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Institution of Mechanical Engineers calls for blind spot sensors to be made compulsory on HGVs and buses

Professional body makes appeal in its Intelligent Transport Intelligent Society report, published today

The Institution of Mechanical Engineers has called for all lorries and buses in the UK to be equipped by 2015 with technology to prevent cyclists from being killed or seriously injured as a result of their being in ‘blind spots’ alongside large vehicles. The appeal has been made in a report published today, Intelligent Transport Intelligent Society.

The professional body’s demand for the technology to be employed follows similar calls from road safety campaigners including See Me Save Me, set up by the family of cyclist Eilidh Cairns who was killed by a lorry in London three years ago, and which highlights on its website a study from the Transport Research Laboratory which outlines the inadequacies of mirrors currently required to be fitted to lorries in making drivers aware of what is happening around their vehicles.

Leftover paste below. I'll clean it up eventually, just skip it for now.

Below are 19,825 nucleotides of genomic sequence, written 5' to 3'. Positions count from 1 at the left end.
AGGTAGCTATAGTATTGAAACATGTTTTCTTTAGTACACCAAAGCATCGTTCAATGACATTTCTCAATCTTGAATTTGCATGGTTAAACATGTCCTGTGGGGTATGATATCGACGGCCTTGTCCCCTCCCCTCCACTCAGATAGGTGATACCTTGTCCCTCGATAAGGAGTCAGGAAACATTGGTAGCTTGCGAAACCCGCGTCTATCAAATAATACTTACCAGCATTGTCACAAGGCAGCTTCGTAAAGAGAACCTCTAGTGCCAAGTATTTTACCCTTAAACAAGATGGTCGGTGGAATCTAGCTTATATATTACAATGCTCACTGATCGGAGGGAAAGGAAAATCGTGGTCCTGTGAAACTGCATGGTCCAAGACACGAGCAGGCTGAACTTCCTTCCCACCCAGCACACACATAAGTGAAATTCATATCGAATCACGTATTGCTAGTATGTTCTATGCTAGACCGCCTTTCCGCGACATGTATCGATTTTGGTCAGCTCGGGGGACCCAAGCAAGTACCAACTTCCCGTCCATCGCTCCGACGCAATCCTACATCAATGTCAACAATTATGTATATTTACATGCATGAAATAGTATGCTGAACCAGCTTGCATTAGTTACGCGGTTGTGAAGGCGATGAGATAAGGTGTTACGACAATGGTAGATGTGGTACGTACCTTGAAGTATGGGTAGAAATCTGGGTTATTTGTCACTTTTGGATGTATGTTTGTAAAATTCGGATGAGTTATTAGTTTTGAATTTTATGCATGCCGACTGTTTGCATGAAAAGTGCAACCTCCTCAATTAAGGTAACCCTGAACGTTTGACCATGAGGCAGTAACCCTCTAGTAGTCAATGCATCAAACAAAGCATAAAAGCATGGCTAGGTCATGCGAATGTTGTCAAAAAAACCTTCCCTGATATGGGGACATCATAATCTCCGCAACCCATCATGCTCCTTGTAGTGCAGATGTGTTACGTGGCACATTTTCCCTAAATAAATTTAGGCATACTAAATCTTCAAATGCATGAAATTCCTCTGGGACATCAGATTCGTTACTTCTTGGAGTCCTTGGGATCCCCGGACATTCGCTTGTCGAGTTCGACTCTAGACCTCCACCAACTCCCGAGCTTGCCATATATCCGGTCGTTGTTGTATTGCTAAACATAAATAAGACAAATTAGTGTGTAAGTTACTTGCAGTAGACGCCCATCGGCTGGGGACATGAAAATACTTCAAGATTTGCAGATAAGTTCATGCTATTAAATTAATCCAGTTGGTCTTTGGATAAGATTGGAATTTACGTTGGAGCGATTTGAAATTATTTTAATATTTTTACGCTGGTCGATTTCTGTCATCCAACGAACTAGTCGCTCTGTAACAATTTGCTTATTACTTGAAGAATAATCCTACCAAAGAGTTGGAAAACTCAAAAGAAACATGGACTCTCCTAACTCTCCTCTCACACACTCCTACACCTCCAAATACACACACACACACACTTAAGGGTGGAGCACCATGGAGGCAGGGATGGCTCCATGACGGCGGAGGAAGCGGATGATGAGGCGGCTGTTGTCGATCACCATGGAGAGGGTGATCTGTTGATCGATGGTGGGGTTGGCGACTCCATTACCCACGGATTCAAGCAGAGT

The report published by the Institution of Mechanical Engineers also urges that automated emergency response systems, which can alert emergency services to a incident even where the driver is unconscious and provide the vehicle’s exact location using GPS, be incorporated into all new road vehicles within the next two years.

Philippa Oldham, Head of Transport at the Institution of Mechanical Engineers, commented: “The alarming rise in cyclist deaths on British roads needs to be addressed urgently. Cyclist deaths have risen by 7% in the past year, with about eight cyclists being killed or seriously injured daily on British roads.

“A number of these deaths could be prevented if technology to prevent driver ‘blind spots’ were made mandatory for all large vehicles.

“New intelligent transport technologies have the potential to save thousands of lives. Cyclists, pedestrians and other road users could all benefit but, just as with seatbelts thirty years ago, we need policymakers to work with the automotive industry to make them mandatory,” she continued.

“By putting the UK at the forefront of intelligent transport technology we can also build an industry that is set to redefine the car in the next few decades, tapping into a market that will be worth about £40 billion by 2020,” she added.